Sat, 16 Jan 2016

Automating Deployments: Installing Packages

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After the long build-up of building and distributing and authenticating packages, actually installing them is easy. On the target system, run

$ apt-get update $ apt-get install package-info

(replace package-info with the package you want to install, if that deviates from the example used previously).

If the package is of high quality, it takes care of restarting services where necessary, so no additional actions are necessary afterwards.

Coordination with Ansible

If several hosts are needed to provide a service, it can be beneficial to coordinate the update, for example only updating one or two hosts at a time, or doing a small integration test on each after moving on to the next.

A nice tool for doing that is Ansible, an open source IT automation system.

Ansibles starting point is an inventory file, which lists that hosts that Ansible works with, optionally in groups, and how to access them.

It is best practice to have one inventory file for each environment (production, staging, development, load testing etc.) with the same group names, so that you can deploy to a different environment simply by using a different inventory file.

Here is an example for an inventory file with two web servers and a database server:

# production



Maybe the staging environment needs only a single web server:

# staging



Ansible is organized in modules for separate tasks. Managing Debian packages is done with the apt module:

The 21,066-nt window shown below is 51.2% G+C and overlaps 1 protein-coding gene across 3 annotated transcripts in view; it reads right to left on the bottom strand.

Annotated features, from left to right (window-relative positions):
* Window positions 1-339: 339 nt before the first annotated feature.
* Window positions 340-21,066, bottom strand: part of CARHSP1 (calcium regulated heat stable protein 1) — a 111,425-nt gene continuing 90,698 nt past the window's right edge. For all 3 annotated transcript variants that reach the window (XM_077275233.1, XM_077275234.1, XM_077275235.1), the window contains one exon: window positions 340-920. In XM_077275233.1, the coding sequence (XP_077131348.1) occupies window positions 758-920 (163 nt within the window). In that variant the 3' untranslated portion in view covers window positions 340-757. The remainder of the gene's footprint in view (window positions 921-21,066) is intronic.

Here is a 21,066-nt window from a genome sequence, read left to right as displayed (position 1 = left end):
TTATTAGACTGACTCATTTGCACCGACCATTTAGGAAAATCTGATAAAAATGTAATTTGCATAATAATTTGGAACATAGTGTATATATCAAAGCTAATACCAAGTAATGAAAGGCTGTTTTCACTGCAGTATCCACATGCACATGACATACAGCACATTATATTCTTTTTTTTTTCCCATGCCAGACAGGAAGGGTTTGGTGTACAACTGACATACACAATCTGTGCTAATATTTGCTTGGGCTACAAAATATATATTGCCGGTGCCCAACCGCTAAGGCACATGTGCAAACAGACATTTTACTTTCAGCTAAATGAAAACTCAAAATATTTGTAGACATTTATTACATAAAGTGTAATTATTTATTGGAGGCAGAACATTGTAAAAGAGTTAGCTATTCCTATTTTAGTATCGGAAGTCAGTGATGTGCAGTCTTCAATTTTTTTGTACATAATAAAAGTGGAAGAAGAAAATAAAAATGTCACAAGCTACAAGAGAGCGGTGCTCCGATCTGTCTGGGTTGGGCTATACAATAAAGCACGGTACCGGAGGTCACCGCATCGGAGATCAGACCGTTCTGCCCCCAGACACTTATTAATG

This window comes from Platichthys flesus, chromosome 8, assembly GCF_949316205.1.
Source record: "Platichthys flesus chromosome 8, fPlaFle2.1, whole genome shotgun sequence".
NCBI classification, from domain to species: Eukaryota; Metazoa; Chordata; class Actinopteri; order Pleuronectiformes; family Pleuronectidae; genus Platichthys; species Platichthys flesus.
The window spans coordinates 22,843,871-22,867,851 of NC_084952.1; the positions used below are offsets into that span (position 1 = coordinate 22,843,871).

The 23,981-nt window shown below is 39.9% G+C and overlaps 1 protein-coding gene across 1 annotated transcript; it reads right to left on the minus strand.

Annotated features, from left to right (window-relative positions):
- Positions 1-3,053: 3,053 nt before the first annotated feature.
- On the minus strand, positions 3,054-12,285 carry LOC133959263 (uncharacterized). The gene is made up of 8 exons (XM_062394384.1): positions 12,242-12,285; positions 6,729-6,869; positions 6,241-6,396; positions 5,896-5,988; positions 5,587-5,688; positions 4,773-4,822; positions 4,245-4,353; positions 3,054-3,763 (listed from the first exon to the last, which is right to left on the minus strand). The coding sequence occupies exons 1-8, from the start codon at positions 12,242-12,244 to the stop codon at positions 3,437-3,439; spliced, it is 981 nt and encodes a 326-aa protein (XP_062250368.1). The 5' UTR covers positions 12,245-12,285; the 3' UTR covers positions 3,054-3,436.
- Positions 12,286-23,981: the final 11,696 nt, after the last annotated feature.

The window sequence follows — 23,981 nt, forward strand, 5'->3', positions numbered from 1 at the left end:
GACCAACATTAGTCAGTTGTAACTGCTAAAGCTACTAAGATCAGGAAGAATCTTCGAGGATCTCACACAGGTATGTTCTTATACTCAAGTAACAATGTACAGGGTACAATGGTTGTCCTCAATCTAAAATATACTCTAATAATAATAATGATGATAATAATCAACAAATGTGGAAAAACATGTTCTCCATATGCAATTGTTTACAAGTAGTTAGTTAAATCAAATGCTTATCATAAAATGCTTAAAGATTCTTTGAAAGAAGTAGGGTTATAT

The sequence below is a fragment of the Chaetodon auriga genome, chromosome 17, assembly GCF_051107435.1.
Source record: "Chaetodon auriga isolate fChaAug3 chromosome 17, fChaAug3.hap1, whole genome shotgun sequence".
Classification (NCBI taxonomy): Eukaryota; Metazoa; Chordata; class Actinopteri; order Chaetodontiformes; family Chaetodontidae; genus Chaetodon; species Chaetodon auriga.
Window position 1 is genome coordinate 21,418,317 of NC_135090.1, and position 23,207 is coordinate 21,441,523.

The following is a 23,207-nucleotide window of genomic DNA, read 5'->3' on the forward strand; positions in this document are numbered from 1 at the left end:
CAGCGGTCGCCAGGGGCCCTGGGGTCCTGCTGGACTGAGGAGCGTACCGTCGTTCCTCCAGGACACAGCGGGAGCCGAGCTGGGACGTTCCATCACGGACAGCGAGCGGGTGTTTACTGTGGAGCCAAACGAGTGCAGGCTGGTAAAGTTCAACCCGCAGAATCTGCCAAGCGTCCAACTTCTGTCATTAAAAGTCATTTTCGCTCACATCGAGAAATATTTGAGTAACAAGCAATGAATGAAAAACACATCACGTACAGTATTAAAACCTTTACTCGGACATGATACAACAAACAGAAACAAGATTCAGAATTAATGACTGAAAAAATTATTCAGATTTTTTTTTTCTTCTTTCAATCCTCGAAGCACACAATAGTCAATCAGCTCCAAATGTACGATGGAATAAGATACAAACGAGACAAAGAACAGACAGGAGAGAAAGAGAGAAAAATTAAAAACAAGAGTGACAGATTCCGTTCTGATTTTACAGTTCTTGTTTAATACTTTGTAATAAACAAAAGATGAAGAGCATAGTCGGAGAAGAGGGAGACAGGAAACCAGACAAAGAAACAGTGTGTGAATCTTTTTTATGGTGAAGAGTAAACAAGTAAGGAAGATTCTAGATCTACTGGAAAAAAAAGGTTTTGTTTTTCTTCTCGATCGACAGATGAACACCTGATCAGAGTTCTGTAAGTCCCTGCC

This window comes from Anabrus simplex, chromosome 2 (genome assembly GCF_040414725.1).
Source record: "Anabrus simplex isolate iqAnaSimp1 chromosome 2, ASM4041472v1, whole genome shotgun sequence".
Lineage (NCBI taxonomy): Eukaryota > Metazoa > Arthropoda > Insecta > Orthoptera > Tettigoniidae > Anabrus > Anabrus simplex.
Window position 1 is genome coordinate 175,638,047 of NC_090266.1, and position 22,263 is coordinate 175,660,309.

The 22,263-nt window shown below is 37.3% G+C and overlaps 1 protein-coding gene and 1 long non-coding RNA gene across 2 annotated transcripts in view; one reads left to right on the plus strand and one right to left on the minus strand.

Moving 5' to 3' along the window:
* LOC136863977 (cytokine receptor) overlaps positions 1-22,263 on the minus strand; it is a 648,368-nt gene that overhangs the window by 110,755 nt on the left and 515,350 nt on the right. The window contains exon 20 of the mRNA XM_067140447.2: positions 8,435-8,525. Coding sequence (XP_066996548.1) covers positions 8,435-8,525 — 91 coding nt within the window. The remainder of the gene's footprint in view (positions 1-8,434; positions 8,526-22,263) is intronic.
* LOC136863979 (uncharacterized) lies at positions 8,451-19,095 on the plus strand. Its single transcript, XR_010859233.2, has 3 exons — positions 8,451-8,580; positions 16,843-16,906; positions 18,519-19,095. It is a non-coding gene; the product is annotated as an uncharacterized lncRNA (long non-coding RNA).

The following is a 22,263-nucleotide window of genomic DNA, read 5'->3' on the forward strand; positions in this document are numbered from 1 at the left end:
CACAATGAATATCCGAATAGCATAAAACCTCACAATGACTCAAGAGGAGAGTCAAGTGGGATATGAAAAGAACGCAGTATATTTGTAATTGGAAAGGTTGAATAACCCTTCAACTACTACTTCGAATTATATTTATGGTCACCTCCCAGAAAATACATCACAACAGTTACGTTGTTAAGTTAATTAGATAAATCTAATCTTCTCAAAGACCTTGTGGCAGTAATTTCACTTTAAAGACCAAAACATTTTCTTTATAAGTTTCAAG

$ ansible -i staging web -m apt -a 'name=package-info update_cache=yes state=latest'

The -i option specifies the path to the inventory file, here staging. The next argument is the group of hosts (or a single host, if desired), and -m apt tells Ansible to use the apt module.

What comes after the -a is a module-specific command. name specifies a Debian package, update_cache=yes forces Ansible to run apt-get update before installing the latest version, and state=latest says that that's what we want to do.

If instead of the latest version we want a specific version, -a 'name=package-info=0.1 update_cache=yes state=present force=yes' is the way to go. Without force=yes, apt wouldn't downgrade the module to actually get the desired version.

This uses the ad-hoc mode of Ansible. More sophisticated deployments use playbooks, of which I hope to write more later. Those also allow you to do configuration tasks such as adding repository URLs and GPG keys for package authentication.

I'm writing a book on automating deployments. If this topic interests you, please sign up for the Automating Deployments newsletter. It will keep you informed about automating and continuous deployments. It also helps me to gauge interest in this project, and your feedback can shape the course it takes.

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